- A. Hein, C. Rauh, A. Engel, et al., “Socioeconomic status and depression during and after pregnancy in the Franconian Maternal Health Evaluation Studies (FRAMES),” Archives of Gynecology and Obstetrics, 2013.
- F. Pragst, V. Auwaerter, F. Sporkert, and K. Spiegel, “Analysis of fatty acid ethyl esters in hair as possible markers of chronically elevated alcohol consumption by headspace solid-phase microextraction (HS-SPME) and gas chromatography-mass spectrometry (GC-MS),” Forensic Science International, vol. 121, no. 1-2, pp. 76–88, 2001.
- V. Kulaga, Y. Velazquez-Armenta, K. Aleksa, Z. Vergee, and G. Koren, “Assessment and detection: the effect of hair pigment on the incorporation of fatty acid ethyl esters (FAEE),” Alcohol and Alcoholism, vol. 44, no. 3, pp. 287–292, 2009.
- A. Thierauf, H. Gnann, A. Wohlfarth et al., “Urine tested positive for ethyl glucuronide and ethyl sulphate after the consumption of “non-alcoholic” beer,” Forensic Science International, vol. 202, no. 1–3, pp. 82–85, 2010.
- A. Thierauf, C. C. Halter, S. Rana et al., “Urine tested positive for ethyl glucuronide after trace amounts of ethanol,” Addiction, vol. 104, no. 12, pp. 2007–2012, 2009.
- A. Thierauf, A. Wohlfarth, V. Auwärter, M. G. Perdekamp, F. M. Wurst, and W. Weinmann, “Urine tested positive for ethyl glucuronide and ethyl sulfate after the consumption of yeast and sugar,” Forensic Science International, vol. 202, no. 1–3, pp. e45–e47, 2010.
- A. E. Gifford, K. J. Farkas, L. W. Jackson et al., “Assessment of benefits of a universal screen for maternal alcohol use during pregnancy,” Birth Defects Research A, vol. 88, no. 10, pp. 838–846, 2010.
- D. Chan, J. Klein, T. Karaskov, and G. Koren, “Fetal exposure to alcohol as evidenced by fatty acid ethyl esters in meconium in the absence of maternal drinking history in pregnancy,” Therapeutic Drug Monitoring, vol. 26, no. 5, pp. 474–481, 2004.
- L. Burd and R. Hofer, “Biomarkers for detection of prenatal alcohol exposure: a critical review of fatty acid ethyl esters in meconium,” Birth Defects Research A, vol. 82, no. 7, pp. 487–493, 2008.
- F. Pragst and M. Yegles, “Determination of fatty acid ethyl esters (FAEE) and ethyl glucuronide (EtG) in hair: a promising way for retrospective detection of alcohol abuse during pregnancy?” Therapeutic Drug Monitoring, vol. 30, no. 2, pp. 255–263, 2008.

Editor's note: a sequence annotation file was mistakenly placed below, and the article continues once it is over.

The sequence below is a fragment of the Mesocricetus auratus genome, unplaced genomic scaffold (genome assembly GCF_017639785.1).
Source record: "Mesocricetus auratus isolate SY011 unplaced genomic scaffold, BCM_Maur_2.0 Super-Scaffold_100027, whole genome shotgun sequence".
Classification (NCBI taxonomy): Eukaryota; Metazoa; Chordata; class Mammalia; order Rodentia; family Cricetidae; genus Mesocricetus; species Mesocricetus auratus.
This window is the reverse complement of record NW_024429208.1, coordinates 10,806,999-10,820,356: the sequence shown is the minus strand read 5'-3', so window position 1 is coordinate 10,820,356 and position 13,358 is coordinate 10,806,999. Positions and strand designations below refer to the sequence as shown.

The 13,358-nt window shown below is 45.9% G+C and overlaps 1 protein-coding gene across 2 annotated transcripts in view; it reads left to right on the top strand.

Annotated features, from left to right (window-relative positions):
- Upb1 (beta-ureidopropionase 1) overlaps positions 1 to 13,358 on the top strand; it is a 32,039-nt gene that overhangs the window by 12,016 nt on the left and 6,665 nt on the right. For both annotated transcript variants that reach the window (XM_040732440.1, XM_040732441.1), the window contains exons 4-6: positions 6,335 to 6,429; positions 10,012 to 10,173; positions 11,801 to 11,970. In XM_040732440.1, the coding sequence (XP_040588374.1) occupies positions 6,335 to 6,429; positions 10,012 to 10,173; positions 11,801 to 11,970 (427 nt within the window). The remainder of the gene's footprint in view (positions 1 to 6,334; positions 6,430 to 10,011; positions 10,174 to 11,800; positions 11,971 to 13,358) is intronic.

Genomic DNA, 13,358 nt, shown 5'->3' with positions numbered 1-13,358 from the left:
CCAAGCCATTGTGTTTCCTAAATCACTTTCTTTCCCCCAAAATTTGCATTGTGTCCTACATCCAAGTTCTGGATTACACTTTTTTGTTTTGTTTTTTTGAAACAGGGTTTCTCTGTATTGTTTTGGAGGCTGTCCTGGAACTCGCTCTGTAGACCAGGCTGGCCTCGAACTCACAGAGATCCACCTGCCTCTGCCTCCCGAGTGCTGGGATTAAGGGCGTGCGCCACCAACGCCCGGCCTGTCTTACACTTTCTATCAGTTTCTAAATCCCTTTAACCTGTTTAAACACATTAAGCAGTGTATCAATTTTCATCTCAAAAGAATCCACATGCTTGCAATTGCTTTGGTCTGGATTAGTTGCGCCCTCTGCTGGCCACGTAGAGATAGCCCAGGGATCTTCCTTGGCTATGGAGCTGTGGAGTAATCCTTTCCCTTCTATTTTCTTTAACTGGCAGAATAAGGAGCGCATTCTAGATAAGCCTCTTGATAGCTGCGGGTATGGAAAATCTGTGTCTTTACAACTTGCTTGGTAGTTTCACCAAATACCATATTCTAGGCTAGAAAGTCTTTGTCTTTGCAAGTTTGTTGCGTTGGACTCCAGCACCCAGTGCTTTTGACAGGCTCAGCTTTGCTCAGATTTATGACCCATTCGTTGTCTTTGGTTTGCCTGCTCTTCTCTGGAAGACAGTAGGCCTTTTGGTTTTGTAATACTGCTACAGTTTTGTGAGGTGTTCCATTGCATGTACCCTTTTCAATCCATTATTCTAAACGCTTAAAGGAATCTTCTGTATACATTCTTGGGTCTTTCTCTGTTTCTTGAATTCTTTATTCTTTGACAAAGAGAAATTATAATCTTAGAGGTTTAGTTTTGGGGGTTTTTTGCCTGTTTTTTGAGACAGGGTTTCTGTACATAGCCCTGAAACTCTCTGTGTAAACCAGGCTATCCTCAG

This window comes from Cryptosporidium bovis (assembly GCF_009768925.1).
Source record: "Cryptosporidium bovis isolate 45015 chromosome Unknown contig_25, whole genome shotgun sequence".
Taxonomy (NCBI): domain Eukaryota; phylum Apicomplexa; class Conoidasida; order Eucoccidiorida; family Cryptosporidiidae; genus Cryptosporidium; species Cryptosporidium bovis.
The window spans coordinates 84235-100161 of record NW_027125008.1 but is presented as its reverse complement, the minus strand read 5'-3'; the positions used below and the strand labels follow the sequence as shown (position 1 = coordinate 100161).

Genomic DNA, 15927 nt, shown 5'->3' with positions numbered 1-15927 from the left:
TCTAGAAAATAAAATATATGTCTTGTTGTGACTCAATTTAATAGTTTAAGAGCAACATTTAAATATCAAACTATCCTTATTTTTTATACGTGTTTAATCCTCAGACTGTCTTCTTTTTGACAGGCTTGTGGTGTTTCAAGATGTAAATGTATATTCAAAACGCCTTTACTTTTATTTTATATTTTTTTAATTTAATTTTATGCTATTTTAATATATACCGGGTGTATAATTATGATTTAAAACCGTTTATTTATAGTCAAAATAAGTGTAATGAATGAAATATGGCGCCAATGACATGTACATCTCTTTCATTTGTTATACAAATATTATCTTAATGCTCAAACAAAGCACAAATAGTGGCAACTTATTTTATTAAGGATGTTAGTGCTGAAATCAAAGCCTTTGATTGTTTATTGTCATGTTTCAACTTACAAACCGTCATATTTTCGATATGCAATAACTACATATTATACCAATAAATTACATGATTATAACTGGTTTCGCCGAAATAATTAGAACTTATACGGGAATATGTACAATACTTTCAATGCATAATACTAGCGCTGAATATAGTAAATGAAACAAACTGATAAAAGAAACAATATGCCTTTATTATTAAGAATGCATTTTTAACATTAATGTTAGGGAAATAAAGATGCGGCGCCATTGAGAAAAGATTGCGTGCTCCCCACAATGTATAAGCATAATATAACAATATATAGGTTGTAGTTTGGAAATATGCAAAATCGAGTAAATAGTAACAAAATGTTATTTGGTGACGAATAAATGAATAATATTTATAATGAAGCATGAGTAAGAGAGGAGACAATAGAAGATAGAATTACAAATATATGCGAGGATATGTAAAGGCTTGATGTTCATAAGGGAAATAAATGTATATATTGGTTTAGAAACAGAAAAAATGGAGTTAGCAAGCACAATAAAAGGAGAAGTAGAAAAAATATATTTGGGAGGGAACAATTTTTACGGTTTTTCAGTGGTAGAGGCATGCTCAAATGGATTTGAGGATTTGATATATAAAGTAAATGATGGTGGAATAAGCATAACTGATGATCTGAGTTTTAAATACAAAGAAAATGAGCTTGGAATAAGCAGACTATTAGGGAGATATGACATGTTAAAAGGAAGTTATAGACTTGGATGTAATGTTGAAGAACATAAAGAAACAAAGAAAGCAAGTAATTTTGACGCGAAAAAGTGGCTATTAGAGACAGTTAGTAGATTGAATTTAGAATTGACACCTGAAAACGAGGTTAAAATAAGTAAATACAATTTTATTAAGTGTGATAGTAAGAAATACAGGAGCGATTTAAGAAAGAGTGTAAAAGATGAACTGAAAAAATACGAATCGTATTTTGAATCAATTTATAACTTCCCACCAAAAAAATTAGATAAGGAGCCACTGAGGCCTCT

- S. Pichini, L. Morini, E. Marchei et al., “Ethylglucuronide and ethylsulfate in meconium to assess gestational ethanol exposure: preliminary results in two Mediterranean cohorts,” The Canadian Journal of Clinical Pharmacology, vol. 16, no. 2, pp. e370–e375, 2009.
- L. Morini, A. Groppi, E. Marchei et al., “Population baseline of meconium ethyl glucuronide and ethyl sulfate concentrations in newborns of nondrinking women in 2 Mediterranean cohorts,” Therapeutic Drug Monitoring, vol. 32, no. 3, pp. 359–363, 2010.
- S. Süße, C. M. Selavka, T. Mieczkowski, and F. Pragst, “Fatty acid ethyl ester concentrations in hair and self-reported alcohol consumption in 644 cases from different origin,” Forensic Science International, vol. 196, no. 1–3, pp. 111–117, 2010.
- C. Moore, J. Jones, D. Lewis, and K. Buchi, “Prevalence of fatty acid ethyl esters in meconium specimens,” Clinical Chemistry, vol. 49, no. 1, pp. 133–136, 2003.
- Y. I. Goh, J. R. Hutson, L. Lum et al., “Rates of fetal alcohol exposure among newborns in a high-risk obstetric unit,” Alcohol, vol. 44, no. 7-8, pp. 629–634, 2010.
- B. Yazdi, H. Abele, E. M. Grischke, et al., “Obstetrics. Prenatal care in reconstruction: from head to toe?” Geburtsh Frauenheilk, vol. 73, no. 4, pp. 295–298, 2013.
- P. Bühring, “Fetales Alkoholsyndrom: zu hundert Prozent vermeidbar,” Deutsches Ärzteblatt, vol. 105, no. 43, pp. A-2258/B-1931/C-1879, 2008.
- T. Besier, M. Pillhofer, S. Botzenhart, et al., “Child abuse and neglect: screening for risks during the perinatal period,” Geburtsh Frauenheilk, vol. 72, no. 5, pp. 397–402, 2012.
- W. Schwab, C. Marth, and A. M. Bergant, “Post-traumatic stress disorder post partum: the impact of birth on the prevalence of post-traumatic stress disorder (PTSD) in multiparous women,” Geburtshilfe und Frauenheilkunde, vol. 72, no. 1, pp. 56–63, 2012.